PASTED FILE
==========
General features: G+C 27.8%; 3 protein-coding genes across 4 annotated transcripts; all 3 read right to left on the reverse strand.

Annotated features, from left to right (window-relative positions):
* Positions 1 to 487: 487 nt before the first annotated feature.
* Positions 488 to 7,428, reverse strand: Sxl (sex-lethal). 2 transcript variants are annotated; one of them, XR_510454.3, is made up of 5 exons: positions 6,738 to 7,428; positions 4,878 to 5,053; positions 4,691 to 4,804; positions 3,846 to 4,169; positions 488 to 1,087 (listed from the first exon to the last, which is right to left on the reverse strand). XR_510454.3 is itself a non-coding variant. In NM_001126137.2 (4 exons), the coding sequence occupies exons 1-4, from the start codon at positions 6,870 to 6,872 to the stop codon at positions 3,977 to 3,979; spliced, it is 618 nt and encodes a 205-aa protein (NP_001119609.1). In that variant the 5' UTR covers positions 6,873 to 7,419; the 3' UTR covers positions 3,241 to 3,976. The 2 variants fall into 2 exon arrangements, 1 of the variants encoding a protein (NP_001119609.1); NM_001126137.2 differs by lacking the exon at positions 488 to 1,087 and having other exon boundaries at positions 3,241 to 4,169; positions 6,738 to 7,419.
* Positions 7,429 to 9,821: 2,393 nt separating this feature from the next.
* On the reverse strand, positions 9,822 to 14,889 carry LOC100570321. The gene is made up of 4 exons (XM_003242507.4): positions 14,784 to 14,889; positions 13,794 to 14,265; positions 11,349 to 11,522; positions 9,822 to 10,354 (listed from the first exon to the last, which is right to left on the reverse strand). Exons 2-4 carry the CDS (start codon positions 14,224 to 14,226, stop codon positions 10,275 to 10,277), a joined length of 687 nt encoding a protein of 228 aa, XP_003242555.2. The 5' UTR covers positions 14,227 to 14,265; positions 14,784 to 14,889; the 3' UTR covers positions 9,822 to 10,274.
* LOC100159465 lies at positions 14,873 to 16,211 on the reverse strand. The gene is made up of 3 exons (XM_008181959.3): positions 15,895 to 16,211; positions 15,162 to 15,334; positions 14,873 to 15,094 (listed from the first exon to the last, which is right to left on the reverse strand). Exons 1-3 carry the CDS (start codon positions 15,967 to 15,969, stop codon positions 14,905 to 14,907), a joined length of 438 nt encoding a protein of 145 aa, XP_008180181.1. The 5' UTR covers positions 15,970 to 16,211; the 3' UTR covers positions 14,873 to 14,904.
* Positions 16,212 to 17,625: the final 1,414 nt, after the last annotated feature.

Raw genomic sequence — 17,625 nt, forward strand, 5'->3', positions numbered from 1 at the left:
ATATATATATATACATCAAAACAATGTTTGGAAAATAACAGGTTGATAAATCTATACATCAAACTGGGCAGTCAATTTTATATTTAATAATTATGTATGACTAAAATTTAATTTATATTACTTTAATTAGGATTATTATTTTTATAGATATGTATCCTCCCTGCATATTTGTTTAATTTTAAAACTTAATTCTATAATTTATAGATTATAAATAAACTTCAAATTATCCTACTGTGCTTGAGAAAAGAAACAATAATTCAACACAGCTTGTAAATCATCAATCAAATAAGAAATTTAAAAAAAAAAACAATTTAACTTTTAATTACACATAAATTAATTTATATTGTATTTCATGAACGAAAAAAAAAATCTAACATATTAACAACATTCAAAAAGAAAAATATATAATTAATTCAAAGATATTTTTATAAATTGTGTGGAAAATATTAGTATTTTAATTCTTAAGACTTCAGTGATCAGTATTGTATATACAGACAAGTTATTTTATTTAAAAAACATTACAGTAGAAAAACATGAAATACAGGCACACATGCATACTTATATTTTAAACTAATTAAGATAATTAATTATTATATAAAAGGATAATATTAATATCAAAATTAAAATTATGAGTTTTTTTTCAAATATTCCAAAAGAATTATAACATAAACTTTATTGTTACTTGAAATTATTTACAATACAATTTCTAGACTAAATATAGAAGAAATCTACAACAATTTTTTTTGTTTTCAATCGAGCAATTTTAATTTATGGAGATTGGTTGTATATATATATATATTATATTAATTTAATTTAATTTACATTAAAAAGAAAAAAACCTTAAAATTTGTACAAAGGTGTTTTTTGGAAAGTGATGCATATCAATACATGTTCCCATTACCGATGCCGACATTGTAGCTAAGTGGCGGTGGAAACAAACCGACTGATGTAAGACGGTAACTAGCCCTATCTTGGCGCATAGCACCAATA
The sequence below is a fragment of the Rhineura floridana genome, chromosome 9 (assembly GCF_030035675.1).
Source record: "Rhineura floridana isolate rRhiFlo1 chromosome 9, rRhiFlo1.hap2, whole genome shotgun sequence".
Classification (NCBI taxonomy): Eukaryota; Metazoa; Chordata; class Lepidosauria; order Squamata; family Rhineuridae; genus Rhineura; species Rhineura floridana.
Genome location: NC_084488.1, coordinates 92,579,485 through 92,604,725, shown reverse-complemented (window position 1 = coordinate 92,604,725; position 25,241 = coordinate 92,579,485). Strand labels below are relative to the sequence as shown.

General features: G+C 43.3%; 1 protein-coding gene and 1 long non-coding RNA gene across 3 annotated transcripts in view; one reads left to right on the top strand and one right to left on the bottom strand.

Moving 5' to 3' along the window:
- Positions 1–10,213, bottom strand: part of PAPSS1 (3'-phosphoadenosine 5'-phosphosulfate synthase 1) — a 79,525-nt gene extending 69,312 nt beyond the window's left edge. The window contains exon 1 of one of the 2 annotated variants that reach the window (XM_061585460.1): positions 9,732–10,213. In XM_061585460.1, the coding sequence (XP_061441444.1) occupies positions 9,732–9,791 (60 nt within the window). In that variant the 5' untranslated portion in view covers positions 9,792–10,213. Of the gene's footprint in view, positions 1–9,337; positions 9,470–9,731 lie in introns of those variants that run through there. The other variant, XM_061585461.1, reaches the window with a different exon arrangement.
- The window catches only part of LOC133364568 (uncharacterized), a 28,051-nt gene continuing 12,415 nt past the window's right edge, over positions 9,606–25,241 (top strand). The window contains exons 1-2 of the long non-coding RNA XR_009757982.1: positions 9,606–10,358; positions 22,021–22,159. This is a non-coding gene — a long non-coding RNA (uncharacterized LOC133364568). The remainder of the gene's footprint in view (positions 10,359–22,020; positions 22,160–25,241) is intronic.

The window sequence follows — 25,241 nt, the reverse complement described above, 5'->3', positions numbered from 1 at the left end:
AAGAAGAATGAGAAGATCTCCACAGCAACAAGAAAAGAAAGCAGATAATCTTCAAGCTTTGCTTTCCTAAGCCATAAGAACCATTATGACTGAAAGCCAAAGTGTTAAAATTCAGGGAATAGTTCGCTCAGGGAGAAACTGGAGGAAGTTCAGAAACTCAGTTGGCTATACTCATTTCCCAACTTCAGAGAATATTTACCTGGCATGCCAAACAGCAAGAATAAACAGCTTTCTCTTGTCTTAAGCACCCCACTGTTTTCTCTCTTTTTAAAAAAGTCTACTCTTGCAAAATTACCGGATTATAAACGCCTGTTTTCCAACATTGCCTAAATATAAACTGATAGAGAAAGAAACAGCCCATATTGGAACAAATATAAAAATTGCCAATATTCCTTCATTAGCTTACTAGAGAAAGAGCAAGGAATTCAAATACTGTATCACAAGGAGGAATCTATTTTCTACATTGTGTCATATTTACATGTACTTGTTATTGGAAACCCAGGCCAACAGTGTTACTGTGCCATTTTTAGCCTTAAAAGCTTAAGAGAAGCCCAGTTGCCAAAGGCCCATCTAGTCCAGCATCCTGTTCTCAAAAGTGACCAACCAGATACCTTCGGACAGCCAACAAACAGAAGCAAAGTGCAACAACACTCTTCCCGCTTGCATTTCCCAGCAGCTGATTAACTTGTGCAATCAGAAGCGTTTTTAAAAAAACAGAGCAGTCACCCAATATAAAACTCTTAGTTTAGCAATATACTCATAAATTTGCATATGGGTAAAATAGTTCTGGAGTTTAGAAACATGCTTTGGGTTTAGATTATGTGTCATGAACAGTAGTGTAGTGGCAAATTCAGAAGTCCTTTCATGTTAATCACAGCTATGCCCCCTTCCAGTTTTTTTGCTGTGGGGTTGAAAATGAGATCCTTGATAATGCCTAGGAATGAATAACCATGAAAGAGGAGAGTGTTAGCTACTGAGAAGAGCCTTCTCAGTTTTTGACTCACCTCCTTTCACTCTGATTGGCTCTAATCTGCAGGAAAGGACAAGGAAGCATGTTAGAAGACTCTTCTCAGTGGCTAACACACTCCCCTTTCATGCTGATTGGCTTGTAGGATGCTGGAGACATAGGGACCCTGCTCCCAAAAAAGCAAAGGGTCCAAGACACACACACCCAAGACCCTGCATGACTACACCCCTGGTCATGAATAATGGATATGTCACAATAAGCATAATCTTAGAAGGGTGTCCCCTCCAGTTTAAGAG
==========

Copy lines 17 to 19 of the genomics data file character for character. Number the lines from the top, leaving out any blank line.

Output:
- Positions 1–10,213, bottom strand: part of PAPSS1 (3'-phosphoadenosine 5'-phosphosulfate synthase 1) — a 79,525-nt gene extending 69,312 nt beyond the window's left edge. The window contains exon 1 of one of the 2 annotated variants that reach the window (XM_061585460.1): positions 9,732–10,213. In XM_061585460.1, the coding sequence (XP_061441444.1) occupies positions 9,732–9,791 (60 nt within the window). In that variant the 5' untranslated portion in view covers positions 9,792–10,213. Of the gene's footprint in view, positions 1–9,337; positions 9,470–9,731 lie in introns of those variants that run through there. The other variant, XM_061585461.1, reaches the window with a different exon arrangement.
- The window catches only part of LOC133364568 (uncharacterized), a 28,051-nt gene continuing 12,415 nt past the window's right edge, over positions 9,606–25,241 (top strand). The window contains exons 1-2 of the long non-coding RNA XR_009757982.1: positions 9,606–10,358; positions 22,021–22,159. This is a non-coding gene — a long non-coding RNA (uncharacterized LOC133364568). The remainder of the gene's footprint in view (positions 10,359–22,020; positions 22,160–25,241) is intronic.

The window sequence follows — 25,241 nt, the reverse complement described above, 5'->3', positions numbered from 1 at the left end: